America Then, America Now

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Yesterday morning in Washington, D.C., I walked past Ford’s Theater.  A small, quaint red brick building among the modern concrete structures of downtown Washington, the theater looks as it did 150 years ago, on that terrible night when Abraham Lincoln was assassinated by John Wilkes Booth.

It’sdownload wonderful that Ford’s Theate still exists; so much of American history has been erased in our never-ending quest for bigger and better that it’s gratifying to see a place that played such an important part in our history has been preserved.  So, too, has the house across the street where our greatest President died, and Edwin Stanton aptly said “Now he belongs to the ages.”

America being what it is, however, you won’t be surprised to learn that, among these sober living memorials to a dark chapter is a cheesy souvenir shop called Honest Abe Souvenir, which was having it’s grand opening as we walked by.  Because, after witnessing the place where American history took a grim turn and a great man breathed his last, who wouldn’t want to buy an Honest Abe mug or T-shirt?

Public Art At The Ohio Statehouse (III)

For many Ohioans — me included — our favorite statue at the Ohio Statehouse is “These Are My Jewels.”  That statement is carved on the large circular monument underneath a female figure representing Ohio, and refers to the Buckeye State’s pride in the enormous contribution that the seven Ohioans depicted on the monument made to the Union cause during the Civil War.

Who were these Ohioans?  Foremost is Ulysses Grant, the hard-headed, unflappable, relentless commander who initially achieved great successes in the War’s western theater.  Grant was the “hero of Fort Donelson” who advised the Confederate forces defending the fort that “no terms except unconditional and immediate surrender” would be acceptable, and who later led Union troops to victories at Shiloh and Vicksburg.  Grant then was brought East by President Lincoln to lead the Army of the Potomac — a position at which many before him had miserably failed.  Grant, however, led the Army of the Potomac to bloody but ultimate victory, graciously accepted the surrender of the Confederate forces led by Robert E. Lee, and crafted the generous surrender terms that some historians believe accelerated the nation’s eventual recovery from the deep wounds of the War.

To Grant’s right — appropriately — is William Tecumseh Sherman, Grant’s trusted lieutenant and resolute supporter.  High-strung, mercurial, and gifted, Sherman often is credited with being the father of modern warfare.  He engineered the fall of Atlanta, cut loose from his supply lines, and then led his army on a cruel swath through the south, from Atlanta to the sea and then up the Carolina coast.  His drive through the South crippled the Confederacy and helped to crush popular support for the war and demonstrate the inevitability of the Union’s victory.  Like Grant, Sherman also had a knack for coining a memorable phrase.  When he was mentioned as a potential presidential candidate after the War he famously responded “If nominated, I will not accept; if drafted, I will not run; if elected, I will not serve.”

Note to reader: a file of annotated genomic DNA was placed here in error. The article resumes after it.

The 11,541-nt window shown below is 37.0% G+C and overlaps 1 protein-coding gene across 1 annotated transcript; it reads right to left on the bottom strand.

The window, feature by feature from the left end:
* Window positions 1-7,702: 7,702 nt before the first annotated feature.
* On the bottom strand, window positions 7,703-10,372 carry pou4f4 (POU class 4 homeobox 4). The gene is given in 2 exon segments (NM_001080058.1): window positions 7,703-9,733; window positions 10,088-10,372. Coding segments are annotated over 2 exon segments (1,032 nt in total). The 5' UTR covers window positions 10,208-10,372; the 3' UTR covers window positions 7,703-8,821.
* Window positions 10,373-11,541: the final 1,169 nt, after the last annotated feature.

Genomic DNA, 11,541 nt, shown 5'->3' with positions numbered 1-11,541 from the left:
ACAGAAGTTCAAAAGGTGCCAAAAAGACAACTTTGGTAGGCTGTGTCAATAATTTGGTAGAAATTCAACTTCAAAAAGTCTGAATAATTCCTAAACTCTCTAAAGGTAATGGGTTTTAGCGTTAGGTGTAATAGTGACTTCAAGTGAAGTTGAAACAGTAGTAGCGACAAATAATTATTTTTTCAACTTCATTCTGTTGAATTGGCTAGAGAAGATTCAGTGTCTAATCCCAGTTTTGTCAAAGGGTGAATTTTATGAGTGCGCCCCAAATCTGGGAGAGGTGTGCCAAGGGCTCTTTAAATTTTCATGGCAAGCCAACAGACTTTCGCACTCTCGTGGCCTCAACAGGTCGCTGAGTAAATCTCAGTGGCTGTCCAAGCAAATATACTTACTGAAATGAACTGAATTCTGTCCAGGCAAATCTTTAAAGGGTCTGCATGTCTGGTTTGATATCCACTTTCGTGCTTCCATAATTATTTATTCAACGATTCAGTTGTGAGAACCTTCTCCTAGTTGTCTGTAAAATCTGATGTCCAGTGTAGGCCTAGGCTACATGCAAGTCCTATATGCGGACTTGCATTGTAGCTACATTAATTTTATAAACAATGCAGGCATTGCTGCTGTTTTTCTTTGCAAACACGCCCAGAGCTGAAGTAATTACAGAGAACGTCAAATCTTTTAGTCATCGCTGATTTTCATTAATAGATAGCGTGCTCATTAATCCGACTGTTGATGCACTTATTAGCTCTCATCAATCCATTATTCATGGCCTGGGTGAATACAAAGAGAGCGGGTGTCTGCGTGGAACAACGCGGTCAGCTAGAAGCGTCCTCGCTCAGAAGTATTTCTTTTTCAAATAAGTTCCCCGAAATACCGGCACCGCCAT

To Grant’s left is Philip Sheridan.  Sheridan proved to be a formidable commander in battles in the western theater, where his record included participating in the charge up Missionary Ridge in the battle of Chattanooga.  Grant then tapped him to command the cavalry of the Army of the Potomac, and Sheridan filled that role with enormous distinction.  He led the cavalry on an extended campaign through the Confederate stronghold of the Shenandoah Valley that destroyed the ability of the Valley and its residents to feed and support Lee’s Confederate army.  Later, Sheridan’s cavalry relentlessly chased and harried Lee’s retreating forces, helping to bring about Lee’s surrender at Appomatox Court House.

The other “jewels” on the monument were not quite as important to the Union effort.  They include Salmon Chase, who served as Treasury Secretary and was one of Lincoln’s “Cabinet of Rivals,” Edwin Stanton, Lincoln’s second Secretary of War, James Garfield, one of Ohio’s Presidents, and Rutherford Hayes, another of Ohio’s Presidents.

Of these remaining four “jewels,” my favorite is Stanton.  A brilliant lawyer, Stanton was a prickly personality who also was indefatigable and incorruptible as Secretary of War.  He also was present at Lincoln’s deathbed and stated, at Lincoln’s death, “Now he belongs to the ages.” (I also freely admit to liking Stanton’s statue because he is shown wearing glasses.)

Interestingly, Hayes was an afterthought, added to the “These Are My Jewels” monument only after it was first displayed at the World Columbian Exposition at Chicago in 1893.  When the monument was then erected on the Statehouse grounds, near the northwest corner of the Statehouse, then-Governor William McKinley pushed for adding Hayes, McKinley’s former commanding officer, as the seventh “jewel.”

“These Are My Jewels” should make any Ohioan proud about the Buckeye State.  It shows, in well-rendered granite and bronze, why Ohio does not take a back seat to any other northern state in its central contribution to the Union’s victory in the most important war in  American history.

Public Art At The Ohio Statehouse (II)

Public Art At The Ohio Statehouse (I)